50

TELEMOVIES

MINI-SERIES

SERIES/SERIALS

TOTAL

1996

6

7

20

33

1997

11

3

21

35

1998

4

6

20

30

1999

5

4

17

26

2000

7

3

18

28

5-YEAR AVERAGE 1996–2000

7

5

19

30

2001

5

6

23

34

2002

10

1

24

35

2003

4

3

21

28

2004

9

3

20

32

2005

10

1

15

26

5-YEAR AVERAGE 2001–2005

8

3

21

31

10-YEAR AVERAGE 1996–2005

7

4

20

31

AUDIOVISUAL PRODUCTION IN AUSTRALIA: AUSTRALIAN FILM COMMISSION 2007

Source: Compiled by the Australian Film Commission. Notes: Includes Australian productions and co-productions with overseas partners. Based on first recorded screenings. Telemovie figures include both one-offs and series or anthologies.

FORMAT DEFINITIONS The following format definitions are applied to data gathered by the Australian Film Commission. Telemovie: Drama made for television. Usually the producer's intention prior to release is the main indicator. Telemovies can be 52 minutes (commercial TV hour) or longer. Mini-series:1 A limited series of drama which is less than 13 hours in total length, and which is either made to be broadcast in several sequential parts featuring a major continuous plot for which there is an expectation of an ending resolving the major plot tensions, or an anthology of drama works for television made to be broadcast under one generic title. Individual episodes must be 60 commercial minutes or longer, unless the program is for children, in which case episodes must be 30 commercial minutes or longer, or, if animated, 15 commercial minutes or longer. Series: Comprises a potentially unlimited number of episodes, each being a self-contained plot which can be screened in any order. Serial: Comprises a potentially unlimited number of episodes and contain a number of interweaving and overlapping plots continuing from one episode to the next. Notes:

1. In categorising titles as either mini-series or series, the AFC follows the definitions used by the Department of Communications, Information Technology and the Arts for Division 10BA of the Income Tax Assessment Act 1936. This occasionally means that a mini-series which might be classified as a series according to industry definitions is defined as a miniseries in order to retain parity with data from other government agencies.


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3. TV DRAMA

RELEASE OF AUSTRALIAN TV DRAMA

CHILDREN’S TV DRAMA An average of 16 TV drama programs for children receive a first release on Australian free-to-air television each year. This is about half the number of new drama programs for adults released annually. In contrast to TV drama for adults, first-release screenings of children’s TV drama are mostly in the form of mini-series. An average of nine mini-series for children received a first release screening each year between 1996 and 2005, compared to six series/serials. Telemovies for children are less common than for adults, with an average of only one new release per year in the last 10 years. They are often Christmas specials. FIRST-RELEASE AUSTRALIAN AND CO-PRODUCTION CHILDREN’S TV DRAMA SCREENED ON FREE-TO-AIR TV, NUMBER OF TITLES SCREENED, 1996–2005 TELEMOVIES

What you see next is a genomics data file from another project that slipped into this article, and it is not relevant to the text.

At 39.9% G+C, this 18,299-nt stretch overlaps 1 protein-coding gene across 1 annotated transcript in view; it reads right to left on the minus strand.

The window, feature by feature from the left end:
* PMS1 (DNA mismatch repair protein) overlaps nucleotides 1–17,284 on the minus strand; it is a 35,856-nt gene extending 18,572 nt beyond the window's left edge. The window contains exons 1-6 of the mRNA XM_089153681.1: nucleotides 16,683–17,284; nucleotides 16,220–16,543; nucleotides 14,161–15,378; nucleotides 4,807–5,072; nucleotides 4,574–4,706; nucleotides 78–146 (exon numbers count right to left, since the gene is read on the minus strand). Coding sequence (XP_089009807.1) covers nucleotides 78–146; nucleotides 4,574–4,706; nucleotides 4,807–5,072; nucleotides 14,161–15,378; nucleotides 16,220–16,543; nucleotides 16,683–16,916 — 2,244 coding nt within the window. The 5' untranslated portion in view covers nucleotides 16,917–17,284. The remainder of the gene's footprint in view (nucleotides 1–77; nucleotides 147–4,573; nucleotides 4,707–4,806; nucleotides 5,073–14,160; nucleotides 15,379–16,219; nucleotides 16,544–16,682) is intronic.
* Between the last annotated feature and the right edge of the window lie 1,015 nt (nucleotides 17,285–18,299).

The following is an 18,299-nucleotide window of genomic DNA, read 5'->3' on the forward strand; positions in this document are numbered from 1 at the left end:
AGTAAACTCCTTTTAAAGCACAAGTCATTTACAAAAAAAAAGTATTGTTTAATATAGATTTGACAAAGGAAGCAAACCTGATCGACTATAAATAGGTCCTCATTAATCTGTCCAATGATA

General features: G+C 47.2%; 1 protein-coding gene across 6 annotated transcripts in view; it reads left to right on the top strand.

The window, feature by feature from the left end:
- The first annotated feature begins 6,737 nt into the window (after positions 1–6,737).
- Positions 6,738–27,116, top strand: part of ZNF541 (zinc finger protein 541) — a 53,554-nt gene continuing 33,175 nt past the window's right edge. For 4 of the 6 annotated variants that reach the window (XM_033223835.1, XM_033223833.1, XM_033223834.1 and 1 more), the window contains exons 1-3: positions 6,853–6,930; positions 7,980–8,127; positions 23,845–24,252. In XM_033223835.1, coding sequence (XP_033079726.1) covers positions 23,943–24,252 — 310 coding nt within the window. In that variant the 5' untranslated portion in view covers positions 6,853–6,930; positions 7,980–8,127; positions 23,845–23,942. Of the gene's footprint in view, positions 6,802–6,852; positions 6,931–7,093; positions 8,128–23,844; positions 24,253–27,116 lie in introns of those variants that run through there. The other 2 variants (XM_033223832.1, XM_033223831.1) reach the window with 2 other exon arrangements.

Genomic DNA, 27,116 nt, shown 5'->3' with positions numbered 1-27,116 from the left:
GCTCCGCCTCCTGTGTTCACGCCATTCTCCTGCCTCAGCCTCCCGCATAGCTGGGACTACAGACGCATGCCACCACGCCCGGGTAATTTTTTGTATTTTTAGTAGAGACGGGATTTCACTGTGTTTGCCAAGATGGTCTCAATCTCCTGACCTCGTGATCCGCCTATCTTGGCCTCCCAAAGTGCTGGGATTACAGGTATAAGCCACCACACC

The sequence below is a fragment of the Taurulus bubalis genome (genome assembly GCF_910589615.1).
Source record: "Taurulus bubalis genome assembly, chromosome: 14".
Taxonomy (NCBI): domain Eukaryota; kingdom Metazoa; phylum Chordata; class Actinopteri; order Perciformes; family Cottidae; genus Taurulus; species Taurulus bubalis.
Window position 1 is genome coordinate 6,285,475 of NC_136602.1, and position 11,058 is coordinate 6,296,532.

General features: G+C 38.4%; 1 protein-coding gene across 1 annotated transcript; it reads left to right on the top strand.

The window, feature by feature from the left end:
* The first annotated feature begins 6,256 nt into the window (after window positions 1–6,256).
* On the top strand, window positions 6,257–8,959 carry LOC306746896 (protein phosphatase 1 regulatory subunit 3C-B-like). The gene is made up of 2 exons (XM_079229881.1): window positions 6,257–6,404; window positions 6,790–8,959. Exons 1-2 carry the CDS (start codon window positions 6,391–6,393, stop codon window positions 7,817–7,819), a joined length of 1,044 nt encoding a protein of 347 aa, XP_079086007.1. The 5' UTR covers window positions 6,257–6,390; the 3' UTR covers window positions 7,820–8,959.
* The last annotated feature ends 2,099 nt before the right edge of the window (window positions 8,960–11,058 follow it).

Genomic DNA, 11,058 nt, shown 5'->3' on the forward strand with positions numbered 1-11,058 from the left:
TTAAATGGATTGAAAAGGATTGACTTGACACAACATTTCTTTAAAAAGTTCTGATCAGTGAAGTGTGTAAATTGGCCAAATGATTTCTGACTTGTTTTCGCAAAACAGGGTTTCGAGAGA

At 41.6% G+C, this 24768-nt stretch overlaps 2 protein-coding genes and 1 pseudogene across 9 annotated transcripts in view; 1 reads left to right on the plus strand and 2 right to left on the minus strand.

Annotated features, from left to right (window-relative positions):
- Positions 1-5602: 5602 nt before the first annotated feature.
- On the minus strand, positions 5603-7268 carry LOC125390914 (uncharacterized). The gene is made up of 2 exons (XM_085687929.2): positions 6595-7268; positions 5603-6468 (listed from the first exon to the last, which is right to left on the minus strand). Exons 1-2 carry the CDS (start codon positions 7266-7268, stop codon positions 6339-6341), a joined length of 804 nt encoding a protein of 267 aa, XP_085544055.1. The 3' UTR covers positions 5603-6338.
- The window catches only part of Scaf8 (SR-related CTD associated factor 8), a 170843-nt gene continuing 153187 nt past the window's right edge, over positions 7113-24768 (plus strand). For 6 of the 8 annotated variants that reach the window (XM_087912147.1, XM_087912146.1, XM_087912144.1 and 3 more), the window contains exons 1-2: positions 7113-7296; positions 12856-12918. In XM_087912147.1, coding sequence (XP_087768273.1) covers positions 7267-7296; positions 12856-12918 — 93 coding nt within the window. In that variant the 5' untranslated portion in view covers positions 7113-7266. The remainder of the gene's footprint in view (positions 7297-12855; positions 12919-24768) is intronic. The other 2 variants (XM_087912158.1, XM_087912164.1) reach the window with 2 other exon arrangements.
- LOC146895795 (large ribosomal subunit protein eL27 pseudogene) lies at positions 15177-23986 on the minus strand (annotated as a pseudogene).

MINI-SERIES

SERIES/SERIALS

TOTAL

1996

1

10

3

14

1997

0

12

7

19

1998

0

13

10

23

1999

1

10

7

18

2000

2

8

5

15

5-YEAR AVERAGE 1996–2000

1

11

6

18

2001

4

8

4

16

2002

1

5

6

12

2003

1

4

7

12

2004

0

7

9

16

2005

1

9

5

15

5-YEAR AVERAGE 2001–2005

1

7

6

14

10-YEAR AVERAGE 1996–2005

1

9

6

16

51

Source: Compiled by the Australian Film Commission. Notes: Includes Australian productions and co-productions with overseas partners. Based on first recorded screenings. Telemovie figures include both one-offs and series or anthologies.

Left: Keenan MacWilliam as Carole. Photographer: Bill Bachman. Courtesy: Crawford Productions.

FOR THE LATEST DATA SEE GTP ONLINE – WWW.AFC.GOV.AU/GTP

THE SADDLE CLUB


3_TVDrama.fm Page 52 Saturday, December 15, 2007 10:20 AM

Between 1990 and 2006, Australian mini-series, series and serials (including both children’s and adult programs) won an average of 41 Australian and international awards each year.

TV DRAMA RELEASED ON VIDEO In 2006, there were 43 Australian titles in the top 500 adult TV drama titles sold on video (DVD and VHS). These titles accounted for 6.6 per cent ($13.5 million) of sales value and 6.3 per cent of units sold. The highest-selling over the past three years have been McLeod’s Daughters: Season 5 (2006), Da Kath & Kim Code (2005) and Kath & Kim: Series 3 (2004). ABC television series Kath & Kim achieved the highest cumulative sales of the period, followed by McLeod’s Daughters, Farscape and Blue Heelers. AUSTRALIAN SHARE OF TOP 1,000 RETAIL VIDEO SALES 1

12 10 8 6 4 2 0 2004 2

Titles

52

2005 3

Units

TOP AUSTRALIAN ADULT TV DRAMA TITLES ON VIDEO (DVD AND VHS), 2002–20061

(DVD AND VHS) OF TV DRAMA TITLES Share of retail video (%)

3. TV DRAMA

RELEASE OF AUSTRALIAN TV DRAMA

YEAR

TITLE

2002

Kath & Kim: Series 1, Episodes 1–8

2003

Kath & Kim: Series 2

2004

Kath & Kim: Series 3

2005

Da Kath & Kim Code

2006

McLeod’s Daughters: Season 5

Source: Australian Film Commission analysis of GfK Marketing data. Notes: 1. Adult TV drama refers to scripted productions excluding children’s programming. It does not include documentary and light entertainment TV shows. 2. Refers to the number of titles sold during each calendar year (first-release titles issued that year and continued sales of previously issued titles). This may include multiple editions of the same content. 3. Although box sets are counted as a single title for ranking purposes, their units and value are proportioned according to the origin of discrete titles included in the collection.

2006

3

Value

RATINGS

AUDIOVISUAL PRODUCTION IN AUSTRALIA: AUSTRALIAN FILM COMMISSION 2007